The relational model’s structural elements help to keep data stored in an organized way, but storing data is only useful if you can retrieve it. To retrieve information from an RDBMS, you can issue a query, or a structured request for a set of information. As mentioned previously, most relational databases use SQL to manage and query data. SQL allows you to filter and manipulate query results with a variety of clauses, predicates, and expressions, giving you fine control over what data will appear in the result set.

      Advantages and Limitations of Relational Databases

      With the underlying organizational structure of relational databases in mind, let’s consider some of their advantages and disadvantages.

      Today, both SQL and the databases that implement it deviate from Codd’s relational model in several ways. For instance, Codd’s model dictates that each row in a table should be unique while, for reasons of practicality, most modern relational databases do allow for duplicate rows. There are some that don’t consider SQL databases to be true relational databases if they fail to adhere to each of Codd’s specifications for the relational model. In practical terms, though, any DBMS that uses SQL and at least somewhat adheres to the relational model is likely to be referred to as a relational database management system.

      Although relational databases quickly grew in popularity, a few of the relational model’s shortcomings started to become apparent as data became more valuable and businesses began storing more of it. For one thing, it can be difficult to scale a relational database horizontally. Horizontal scaling, or scaling out, is the practice of adding more machines to an existing stack in order to spread out the load and allow for more traffic and faster processing. This is often contrasted with vertical scaling which involves upgrading the hardware of an existing server, usually by adding more RAM or CPU.

      The reason it’s difficult to scale a relational database horizontally has to do with the fact that the relational model is designed to ensure consistency, meaning clients querying the same database will always retrieve the same data. If you were to scale a relational database horizontally across multiple machines, it becomes difficult to ensure consistency since clients may write data to one node but not the others. There would likely be a delay between the initial write and the time when the other nodes are updated to reflect the changes, resulting in inconsistencies between them.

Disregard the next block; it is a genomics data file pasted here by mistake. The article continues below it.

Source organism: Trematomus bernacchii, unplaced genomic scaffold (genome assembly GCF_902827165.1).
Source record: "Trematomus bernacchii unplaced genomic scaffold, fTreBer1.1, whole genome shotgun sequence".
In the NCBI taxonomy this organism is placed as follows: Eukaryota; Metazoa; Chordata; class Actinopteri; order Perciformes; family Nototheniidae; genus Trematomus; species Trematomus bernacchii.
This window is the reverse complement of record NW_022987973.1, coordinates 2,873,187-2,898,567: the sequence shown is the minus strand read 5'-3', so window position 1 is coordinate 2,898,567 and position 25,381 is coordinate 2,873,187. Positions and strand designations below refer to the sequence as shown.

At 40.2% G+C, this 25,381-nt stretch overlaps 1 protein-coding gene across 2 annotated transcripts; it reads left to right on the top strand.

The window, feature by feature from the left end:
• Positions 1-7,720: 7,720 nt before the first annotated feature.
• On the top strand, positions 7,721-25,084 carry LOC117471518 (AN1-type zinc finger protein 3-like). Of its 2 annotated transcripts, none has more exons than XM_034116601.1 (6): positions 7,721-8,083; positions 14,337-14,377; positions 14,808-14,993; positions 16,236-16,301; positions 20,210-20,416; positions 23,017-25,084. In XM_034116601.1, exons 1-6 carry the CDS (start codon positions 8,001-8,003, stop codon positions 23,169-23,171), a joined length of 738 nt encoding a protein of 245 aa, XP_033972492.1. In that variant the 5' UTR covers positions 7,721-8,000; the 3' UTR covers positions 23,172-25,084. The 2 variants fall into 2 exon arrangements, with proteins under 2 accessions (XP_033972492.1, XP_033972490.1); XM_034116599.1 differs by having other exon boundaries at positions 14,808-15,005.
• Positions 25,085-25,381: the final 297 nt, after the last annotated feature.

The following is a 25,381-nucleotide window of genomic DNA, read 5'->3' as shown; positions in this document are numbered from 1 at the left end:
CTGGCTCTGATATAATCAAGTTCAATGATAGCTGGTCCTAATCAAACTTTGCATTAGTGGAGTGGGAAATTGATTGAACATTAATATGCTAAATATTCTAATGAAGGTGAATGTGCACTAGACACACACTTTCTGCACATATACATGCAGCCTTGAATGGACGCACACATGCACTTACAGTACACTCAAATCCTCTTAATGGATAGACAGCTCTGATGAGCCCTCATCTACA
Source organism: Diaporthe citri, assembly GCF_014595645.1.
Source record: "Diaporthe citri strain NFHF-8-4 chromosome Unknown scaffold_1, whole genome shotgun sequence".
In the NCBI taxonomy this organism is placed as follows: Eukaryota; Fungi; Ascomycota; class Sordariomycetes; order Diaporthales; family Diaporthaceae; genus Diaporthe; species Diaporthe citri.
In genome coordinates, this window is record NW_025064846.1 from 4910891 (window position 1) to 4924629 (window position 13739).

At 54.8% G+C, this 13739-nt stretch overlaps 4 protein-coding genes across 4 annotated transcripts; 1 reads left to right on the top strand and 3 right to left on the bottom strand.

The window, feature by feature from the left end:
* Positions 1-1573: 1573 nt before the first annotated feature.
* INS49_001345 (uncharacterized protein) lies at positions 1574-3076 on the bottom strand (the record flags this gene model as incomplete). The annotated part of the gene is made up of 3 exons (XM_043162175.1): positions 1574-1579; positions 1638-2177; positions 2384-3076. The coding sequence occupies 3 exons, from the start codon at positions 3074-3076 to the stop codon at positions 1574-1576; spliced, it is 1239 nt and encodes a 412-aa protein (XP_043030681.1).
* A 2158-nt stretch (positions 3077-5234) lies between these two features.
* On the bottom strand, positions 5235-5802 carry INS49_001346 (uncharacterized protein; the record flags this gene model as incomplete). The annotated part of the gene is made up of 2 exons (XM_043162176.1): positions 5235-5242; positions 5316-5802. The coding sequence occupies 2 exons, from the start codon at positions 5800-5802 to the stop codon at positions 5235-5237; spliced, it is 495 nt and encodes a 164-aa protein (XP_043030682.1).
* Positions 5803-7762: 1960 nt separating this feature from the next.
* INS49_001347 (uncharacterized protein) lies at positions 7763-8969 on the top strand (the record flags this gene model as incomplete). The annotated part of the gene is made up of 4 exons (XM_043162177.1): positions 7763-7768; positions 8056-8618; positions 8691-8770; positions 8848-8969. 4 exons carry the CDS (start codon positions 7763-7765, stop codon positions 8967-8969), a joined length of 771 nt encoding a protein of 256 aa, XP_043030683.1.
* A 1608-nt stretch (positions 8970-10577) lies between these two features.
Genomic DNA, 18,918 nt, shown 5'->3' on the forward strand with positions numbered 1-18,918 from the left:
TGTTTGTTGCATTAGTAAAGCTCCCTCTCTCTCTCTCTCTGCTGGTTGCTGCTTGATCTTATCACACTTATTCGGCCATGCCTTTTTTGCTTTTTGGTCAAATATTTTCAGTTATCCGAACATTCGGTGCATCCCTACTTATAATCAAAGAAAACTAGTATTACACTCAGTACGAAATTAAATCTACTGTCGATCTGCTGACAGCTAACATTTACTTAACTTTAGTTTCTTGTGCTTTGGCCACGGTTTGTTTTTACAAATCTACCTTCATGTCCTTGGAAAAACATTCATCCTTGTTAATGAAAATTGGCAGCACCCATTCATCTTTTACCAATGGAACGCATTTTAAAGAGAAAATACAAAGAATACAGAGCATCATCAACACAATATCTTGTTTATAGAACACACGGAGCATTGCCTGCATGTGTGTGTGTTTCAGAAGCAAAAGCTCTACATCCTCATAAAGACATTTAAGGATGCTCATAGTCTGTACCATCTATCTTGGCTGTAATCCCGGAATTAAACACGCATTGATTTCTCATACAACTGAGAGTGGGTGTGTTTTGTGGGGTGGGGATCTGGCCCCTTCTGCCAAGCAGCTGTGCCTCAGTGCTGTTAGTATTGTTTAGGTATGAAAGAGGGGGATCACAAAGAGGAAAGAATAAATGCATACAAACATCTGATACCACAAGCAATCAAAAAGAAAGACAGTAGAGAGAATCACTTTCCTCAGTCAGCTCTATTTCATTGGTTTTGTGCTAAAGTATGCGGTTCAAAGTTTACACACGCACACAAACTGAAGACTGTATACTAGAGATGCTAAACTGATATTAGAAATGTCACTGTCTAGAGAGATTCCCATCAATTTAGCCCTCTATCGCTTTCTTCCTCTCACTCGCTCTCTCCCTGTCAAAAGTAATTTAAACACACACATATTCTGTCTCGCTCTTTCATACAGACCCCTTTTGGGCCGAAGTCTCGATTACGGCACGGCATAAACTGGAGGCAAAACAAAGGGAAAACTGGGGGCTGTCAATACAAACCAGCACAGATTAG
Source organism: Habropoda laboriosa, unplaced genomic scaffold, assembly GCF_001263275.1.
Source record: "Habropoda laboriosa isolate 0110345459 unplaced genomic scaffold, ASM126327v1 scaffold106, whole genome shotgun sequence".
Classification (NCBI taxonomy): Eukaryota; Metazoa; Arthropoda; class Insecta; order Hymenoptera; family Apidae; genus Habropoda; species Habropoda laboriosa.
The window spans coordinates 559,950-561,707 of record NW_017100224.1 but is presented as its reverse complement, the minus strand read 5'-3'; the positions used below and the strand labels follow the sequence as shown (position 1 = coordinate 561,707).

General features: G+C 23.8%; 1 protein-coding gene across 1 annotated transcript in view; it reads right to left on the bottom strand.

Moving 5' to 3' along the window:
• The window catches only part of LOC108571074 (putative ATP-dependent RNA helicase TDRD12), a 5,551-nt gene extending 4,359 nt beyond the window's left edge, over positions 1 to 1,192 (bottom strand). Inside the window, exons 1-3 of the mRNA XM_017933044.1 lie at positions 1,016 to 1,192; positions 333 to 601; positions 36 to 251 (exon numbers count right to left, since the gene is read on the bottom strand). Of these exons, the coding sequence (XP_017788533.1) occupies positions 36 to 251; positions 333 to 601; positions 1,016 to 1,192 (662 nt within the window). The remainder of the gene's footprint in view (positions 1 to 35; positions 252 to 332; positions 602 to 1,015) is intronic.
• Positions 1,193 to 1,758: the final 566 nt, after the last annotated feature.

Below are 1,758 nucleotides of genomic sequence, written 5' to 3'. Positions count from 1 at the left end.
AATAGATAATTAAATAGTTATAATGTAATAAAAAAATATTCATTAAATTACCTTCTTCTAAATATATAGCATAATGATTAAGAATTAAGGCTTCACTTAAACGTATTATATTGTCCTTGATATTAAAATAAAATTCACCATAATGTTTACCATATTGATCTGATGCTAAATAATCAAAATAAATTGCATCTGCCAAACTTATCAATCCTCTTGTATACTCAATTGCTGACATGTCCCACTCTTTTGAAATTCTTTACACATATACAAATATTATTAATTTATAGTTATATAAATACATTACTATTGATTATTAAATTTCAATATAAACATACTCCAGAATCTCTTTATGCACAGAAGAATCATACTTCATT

Another limitation presented by RDBMSs is that the relational model was designed to manage structured data, or data that aligns with a predefined data type or is at least organized in some predetermined way, making it easily sortable and searchable. With the spread of personal computing and the rise of the internet in the early 1990s, however, unstructured data — such as email messages, photos, videos, etc. — became more common.

      None of this is to say that relational databases aren’t useful. Quite the contrary, the relational model is still the dominant framework for data management after over 40 years. Their prevalence and longevity mean that relational databases are a mature technology, which is itself one of their major advantages. There are many applications designed to work with the relational model, as well as many career database administrators who are experts when it comes to relational databases. There’s also a wide array of resources available in print and online for those looking to get started with relational databases.

      Another advantage of relational databases is that almost every RDBMS supports transactions. A transaction consists of one or more individual SQL statements performed in sequence as a single unit of work. Transactions present an all-or-nothing approach, meaning that every SQL statement in the transaction must be valid; otherwise, the entire transaction will fail. This is very helpful for ensuring data integrity when making changes to multiple rows or tables.

      Lastly, relational databases are extremely flexible. They’ve been used to build a wide variety of different applications, and continue working efficiently even with very large amounts of data. SQL is also extremely powerful, allowing you to add and change data on the fly, as well as alter the structure of database schemas and tables without impacting existing data.

      Conclusion

      Thanks to their flexibility and design for data integrity, relational databases are still the primary way data are managed and stored more than fifty years after they were first conceived of. Even with the rise of various NoSQL databases in recent years, understanding the relational model and how to work with RDBMSs are key for anyone who wants to build applications that harness the power of data.

      To learn more about a few popular open-source RDBMSs, we encourage you to check out our comparison of various open-source relational SQL databases. If you’re interested in learning more about databases generally, we encourage you to check out our complete library of database-related content.